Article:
ADL Welcomes Demise Of Same-Sex Marriage Amendment; Expresses 'Dismay' At Senate Vote
New York, NY, June 7, 2006 … While pleased that the Senate could not muster enough votes to approve the so-called "Marriage Protection Amendment," the Anti-Defamation League (ADL) today expressed dismay that the Senate would even attempt to vote on a measure that would discriminate against gay Americans. The Senate voted 49-48 in favor of ending debate and proceeding to a vote on a constitutional amendment banning same sex marriage. Sixty votes were needed to end debate.
"While we are pleased that the vote fell far short of the supermajority needed for a constitutional amendment, we are dismayed that members of the Senate would even consider, much less bring to a vote a ban on gay marriage, a measure that would discriminate against a specific group of Americans," said Barbara B. Balser, ADL National Chair, and Abraham H. Foxman, ADL National Director. "It is anathema to American principles of democracy to target an entire class of people for social, economic and civil discrimination."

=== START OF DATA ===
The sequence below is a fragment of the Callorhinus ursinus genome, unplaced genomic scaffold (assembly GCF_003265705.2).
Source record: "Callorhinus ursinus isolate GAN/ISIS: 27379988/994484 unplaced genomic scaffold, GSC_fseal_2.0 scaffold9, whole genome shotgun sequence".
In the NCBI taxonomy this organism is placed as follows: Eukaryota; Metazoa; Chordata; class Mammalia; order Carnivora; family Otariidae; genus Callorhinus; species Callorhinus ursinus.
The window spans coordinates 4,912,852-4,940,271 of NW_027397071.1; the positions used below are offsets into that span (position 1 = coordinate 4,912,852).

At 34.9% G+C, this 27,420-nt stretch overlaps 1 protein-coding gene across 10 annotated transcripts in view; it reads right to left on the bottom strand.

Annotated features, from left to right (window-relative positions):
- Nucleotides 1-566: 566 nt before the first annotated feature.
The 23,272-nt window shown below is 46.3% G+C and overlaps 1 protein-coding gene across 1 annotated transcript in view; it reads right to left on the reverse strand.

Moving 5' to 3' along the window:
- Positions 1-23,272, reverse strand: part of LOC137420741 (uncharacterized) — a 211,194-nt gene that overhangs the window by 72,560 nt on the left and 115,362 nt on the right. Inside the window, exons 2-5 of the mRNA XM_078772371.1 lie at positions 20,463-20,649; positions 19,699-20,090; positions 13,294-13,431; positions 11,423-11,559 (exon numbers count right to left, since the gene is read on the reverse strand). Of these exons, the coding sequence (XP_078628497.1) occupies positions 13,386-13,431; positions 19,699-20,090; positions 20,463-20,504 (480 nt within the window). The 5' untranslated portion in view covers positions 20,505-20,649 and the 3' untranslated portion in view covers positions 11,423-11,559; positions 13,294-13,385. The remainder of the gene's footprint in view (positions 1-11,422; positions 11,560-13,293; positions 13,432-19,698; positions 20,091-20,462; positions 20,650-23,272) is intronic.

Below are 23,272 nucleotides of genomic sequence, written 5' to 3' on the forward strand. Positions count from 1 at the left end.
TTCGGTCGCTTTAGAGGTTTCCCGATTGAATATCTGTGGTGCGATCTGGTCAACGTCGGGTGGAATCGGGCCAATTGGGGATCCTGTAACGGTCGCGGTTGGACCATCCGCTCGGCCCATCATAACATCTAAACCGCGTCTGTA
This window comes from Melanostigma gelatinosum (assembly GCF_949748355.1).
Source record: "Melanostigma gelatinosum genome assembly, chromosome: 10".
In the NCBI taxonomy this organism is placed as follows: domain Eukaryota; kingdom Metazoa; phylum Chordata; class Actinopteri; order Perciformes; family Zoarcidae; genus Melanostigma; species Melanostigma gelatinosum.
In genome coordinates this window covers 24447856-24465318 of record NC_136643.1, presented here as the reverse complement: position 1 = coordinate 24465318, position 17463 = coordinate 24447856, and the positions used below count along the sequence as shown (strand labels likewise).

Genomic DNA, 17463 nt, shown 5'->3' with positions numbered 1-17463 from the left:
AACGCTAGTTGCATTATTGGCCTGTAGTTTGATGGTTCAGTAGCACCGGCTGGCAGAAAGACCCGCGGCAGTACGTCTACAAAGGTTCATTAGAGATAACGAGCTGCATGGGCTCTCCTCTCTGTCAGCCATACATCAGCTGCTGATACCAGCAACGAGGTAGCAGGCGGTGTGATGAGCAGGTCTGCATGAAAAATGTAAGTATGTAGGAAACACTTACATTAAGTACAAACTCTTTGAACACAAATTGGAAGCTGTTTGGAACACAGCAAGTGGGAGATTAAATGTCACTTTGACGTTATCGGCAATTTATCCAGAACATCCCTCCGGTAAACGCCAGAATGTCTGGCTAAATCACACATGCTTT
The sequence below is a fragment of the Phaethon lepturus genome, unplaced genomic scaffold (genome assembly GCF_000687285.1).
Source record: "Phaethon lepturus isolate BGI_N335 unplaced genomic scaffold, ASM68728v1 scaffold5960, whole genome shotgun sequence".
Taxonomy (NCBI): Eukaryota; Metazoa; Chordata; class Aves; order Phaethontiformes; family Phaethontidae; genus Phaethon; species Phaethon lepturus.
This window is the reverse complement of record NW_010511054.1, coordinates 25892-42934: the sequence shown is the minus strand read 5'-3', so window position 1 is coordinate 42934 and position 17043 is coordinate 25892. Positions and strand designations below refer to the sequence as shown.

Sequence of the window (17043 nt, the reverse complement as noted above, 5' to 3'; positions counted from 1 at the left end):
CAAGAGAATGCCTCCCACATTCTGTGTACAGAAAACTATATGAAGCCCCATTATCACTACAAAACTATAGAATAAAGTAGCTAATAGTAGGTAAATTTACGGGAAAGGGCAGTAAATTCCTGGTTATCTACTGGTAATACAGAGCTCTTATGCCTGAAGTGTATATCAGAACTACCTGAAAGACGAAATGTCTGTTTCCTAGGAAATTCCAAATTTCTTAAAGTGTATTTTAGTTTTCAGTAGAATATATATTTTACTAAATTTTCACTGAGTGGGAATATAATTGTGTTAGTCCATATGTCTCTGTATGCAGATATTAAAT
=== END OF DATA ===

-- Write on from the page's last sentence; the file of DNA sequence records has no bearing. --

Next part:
ADL previously had written to Senators urging them to reject any constitutional amendment banning gay marriage. In a series of letters to Republican and Democratic Senate leaders, ADL has noted that the landmark U.S. Supreme Court decision Romer v. Evans made clear that the singling out of any group for discriminatory treatment was against American constitutional tradition.
The Anti-Defamation League, founded in 1913, is the world's leading organization fighting anti-Semitism through programs and services that counteract hatred, prejudice and bigotry.